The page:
The other moment just as good for Cliff is when he references his mother, which is rare when it comes to any villain. It's nice for once to get a piece of background, even when the villain isn't all that fleshed out. Not much reason for him to be, I suppose, when the focus is on Bedrock and the Flintstones and the Rubbles and all the accoutrements of that day and age, but nastiness should at least be a little more entertaining.
The cast of John Goodman, Elizabeth Perkins, Rick Moranis, and Rosie O'Donnell as the Flintstones and the Rubbles is only big enough to make you think, "Hey, that's John Goodman playing Fred!" "Wow, Rosie O'Donnell's really got Betty's giggle down."
With the source material of this movie being so iconic in the history of television, comparisons can't be stopped. Certainly in some respects the TV series is far better than what the movie offers. Mostly all of it, since you can get a lot more variety there and at least the storylines are shorter, rather than the script for this which went through the minds of 32 writers, from 1987 to 1993, before it finally went into production.
When Fred and Wilma start living the high life and treating Barney and Betty as if they were lower than them, it's necessary to wonder how the Flintstones could easily throw away 20 years of friendship just for the material things. That is the point that director Brian Levant tries to make with the vivid sets, but really. Logic just gets thrown out here. If Fred had been at least a little suspicious of earning so much so fast, rather than fully embracing it, then we would have had something.
Most unfortunate is how many actors are wasted in favor of this story of badly drawn-up class distinctions. There are two in particular, Richard Moll as Hoagie and Irwin Keyes as Joe Rockhead, who are given only a few minutes because of their faces. Keyes looks like a genuine caveman, and in those few moments, you may have to pause just to look at him in amazement. They're both members of the Water Buffaloes, to which Fred and Barney also belong and you'd think they could be given expanded roles. There's more story in their faces than there is in this entire film.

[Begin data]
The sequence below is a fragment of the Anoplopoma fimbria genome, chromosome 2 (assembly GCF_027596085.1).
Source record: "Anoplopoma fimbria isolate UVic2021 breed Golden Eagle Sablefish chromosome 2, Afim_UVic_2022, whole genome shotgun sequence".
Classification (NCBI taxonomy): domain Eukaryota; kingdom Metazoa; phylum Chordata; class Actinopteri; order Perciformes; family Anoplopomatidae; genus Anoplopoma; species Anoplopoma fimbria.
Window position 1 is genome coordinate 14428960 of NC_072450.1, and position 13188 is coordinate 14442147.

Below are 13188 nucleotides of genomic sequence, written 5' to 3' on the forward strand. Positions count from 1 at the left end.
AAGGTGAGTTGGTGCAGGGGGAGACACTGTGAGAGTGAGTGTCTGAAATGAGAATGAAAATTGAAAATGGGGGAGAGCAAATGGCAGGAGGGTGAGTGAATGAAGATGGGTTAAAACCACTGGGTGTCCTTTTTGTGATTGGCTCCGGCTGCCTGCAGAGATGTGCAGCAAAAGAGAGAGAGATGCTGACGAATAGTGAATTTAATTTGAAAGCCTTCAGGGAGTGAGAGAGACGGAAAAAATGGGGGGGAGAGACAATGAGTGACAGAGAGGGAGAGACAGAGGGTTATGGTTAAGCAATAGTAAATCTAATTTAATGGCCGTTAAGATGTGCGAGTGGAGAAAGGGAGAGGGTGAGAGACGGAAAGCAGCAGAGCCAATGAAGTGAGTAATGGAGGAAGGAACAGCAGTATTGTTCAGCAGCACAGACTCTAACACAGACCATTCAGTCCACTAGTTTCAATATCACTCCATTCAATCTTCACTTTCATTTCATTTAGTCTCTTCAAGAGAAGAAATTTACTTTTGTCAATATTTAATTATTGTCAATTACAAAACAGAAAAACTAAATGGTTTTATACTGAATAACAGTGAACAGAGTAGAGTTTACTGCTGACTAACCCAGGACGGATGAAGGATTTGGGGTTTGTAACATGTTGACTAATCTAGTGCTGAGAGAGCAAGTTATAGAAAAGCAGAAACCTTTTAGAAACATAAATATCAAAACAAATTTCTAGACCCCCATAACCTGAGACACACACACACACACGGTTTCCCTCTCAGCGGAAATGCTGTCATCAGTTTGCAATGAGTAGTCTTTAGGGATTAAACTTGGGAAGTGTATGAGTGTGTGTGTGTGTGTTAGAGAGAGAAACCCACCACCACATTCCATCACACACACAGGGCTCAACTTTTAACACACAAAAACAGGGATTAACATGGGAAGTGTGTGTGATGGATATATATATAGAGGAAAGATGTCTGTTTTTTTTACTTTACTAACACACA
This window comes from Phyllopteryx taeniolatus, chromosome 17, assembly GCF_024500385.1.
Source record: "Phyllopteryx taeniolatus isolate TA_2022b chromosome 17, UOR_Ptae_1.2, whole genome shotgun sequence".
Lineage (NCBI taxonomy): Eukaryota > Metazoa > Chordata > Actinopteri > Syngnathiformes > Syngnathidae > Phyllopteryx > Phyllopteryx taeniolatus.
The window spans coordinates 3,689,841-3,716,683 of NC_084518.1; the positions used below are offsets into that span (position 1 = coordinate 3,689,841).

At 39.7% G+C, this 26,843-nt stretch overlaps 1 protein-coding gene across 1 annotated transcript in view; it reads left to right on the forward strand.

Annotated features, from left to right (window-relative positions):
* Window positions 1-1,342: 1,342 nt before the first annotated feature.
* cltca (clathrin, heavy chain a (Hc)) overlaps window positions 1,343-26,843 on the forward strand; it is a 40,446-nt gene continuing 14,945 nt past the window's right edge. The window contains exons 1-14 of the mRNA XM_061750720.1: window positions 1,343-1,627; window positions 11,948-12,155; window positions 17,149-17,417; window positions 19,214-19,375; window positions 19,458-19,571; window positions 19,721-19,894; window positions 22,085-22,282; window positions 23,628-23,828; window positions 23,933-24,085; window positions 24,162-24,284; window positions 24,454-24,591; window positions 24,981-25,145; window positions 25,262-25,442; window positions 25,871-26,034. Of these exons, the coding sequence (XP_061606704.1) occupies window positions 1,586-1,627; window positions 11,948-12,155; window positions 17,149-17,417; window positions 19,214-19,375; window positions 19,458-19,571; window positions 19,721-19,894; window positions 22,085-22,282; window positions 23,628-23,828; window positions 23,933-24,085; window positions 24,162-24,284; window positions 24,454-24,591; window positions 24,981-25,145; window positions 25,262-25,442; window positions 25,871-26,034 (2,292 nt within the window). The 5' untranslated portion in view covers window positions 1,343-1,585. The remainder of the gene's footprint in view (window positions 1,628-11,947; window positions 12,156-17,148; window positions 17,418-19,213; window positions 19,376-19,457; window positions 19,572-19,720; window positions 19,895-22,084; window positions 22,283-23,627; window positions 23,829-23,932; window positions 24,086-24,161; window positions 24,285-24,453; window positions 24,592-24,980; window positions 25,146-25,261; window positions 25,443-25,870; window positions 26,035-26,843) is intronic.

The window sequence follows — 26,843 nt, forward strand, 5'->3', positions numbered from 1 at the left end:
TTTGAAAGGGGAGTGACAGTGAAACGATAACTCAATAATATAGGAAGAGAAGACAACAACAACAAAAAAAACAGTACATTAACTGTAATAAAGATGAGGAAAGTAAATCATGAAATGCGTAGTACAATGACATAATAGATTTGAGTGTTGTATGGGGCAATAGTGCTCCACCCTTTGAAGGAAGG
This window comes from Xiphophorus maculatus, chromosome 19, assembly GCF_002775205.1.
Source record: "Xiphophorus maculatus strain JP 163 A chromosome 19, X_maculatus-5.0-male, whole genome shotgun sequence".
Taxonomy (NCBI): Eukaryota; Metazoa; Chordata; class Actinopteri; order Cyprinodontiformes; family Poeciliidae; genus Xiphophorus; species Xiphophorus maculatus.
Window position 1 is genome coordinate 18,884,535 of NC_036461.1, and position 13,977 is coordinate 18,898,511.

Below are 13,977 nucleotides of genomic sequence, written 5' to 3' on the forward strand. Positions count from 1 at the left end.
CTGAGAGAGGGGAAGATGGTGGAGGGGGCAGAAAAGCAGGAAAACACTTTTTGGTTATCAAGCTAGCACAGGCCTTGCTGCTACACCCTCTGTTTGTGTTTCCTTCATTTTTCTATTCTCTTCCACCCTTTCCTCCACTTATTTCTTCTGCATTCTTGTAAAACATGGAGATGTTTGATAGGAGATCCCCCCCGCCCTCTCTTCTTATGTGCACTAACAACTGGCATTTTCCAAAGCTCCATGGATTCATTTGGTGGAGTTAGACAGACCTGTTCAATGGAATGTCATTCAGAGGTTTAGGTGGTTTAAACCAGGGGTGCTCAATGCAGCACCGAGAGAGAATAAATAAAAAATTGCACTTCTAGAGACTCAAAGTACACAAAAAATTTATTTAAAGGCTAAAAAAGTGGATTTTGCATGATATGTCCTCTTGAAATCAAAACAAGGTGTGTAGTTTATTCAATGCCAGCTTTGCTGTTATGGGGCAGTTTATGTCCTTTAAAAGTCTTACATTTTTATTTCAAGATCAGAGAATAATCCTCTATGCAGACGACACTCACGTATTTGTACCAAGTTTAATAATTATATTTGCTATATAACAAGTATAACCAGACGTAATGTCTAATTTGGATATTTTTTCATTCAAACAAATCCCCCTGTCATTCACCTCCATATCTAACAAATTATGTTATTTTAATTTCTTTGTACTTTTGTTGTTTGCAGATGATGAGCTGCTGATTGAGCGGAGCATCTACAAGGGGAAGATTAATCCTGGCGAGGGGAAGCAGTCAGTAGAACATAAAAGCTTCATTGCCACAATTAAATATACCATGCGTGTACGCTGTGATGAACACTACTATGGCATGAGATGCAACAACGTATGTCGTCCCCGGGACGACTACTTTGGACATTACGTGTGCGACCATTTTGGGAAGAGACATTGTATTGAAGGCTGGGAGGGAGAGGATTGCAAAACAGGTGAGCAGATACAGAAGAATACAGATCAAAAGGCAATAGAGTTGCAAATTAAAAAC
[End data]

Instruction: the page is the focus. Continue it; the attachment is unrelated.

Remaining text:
I know that all of the above is too much to expect from a movie basically made for kids, but consider that Elizabeth Taylor, the legend herself, appears as Wilma's snobbish mother, Pearl Slaghoople. All she's good for is to hurl insults at Fred, and that's probably all director Levant wanted. If you watch the extra features on the DVD, you'll find that Levant is a huge fan of "The Flintstones" and owns seemingly tons of memorabilia. Perhaps for him, this was all about just making certain aspects of the show become real, under his control, as he remembers it and would like other people to remember.
There's at least a small comfort in knowing that six years after this, Levant made "The Flintstones in Viva Rock Vegas," a prequel which got everything right, from Betty played by Jane Krakowski and a more accurate giggle, to Alan Cumming as the Great Gazoo, and especially Stephen Baldwin as the better Barney. Much better. Once he laughs, he's absolutely his animated counterpart come to life. Considering the script in the prequel, it's not an overwhelming improvement, but at least there's more entertainment than what's offered with this one, which rates a 3 out of 10.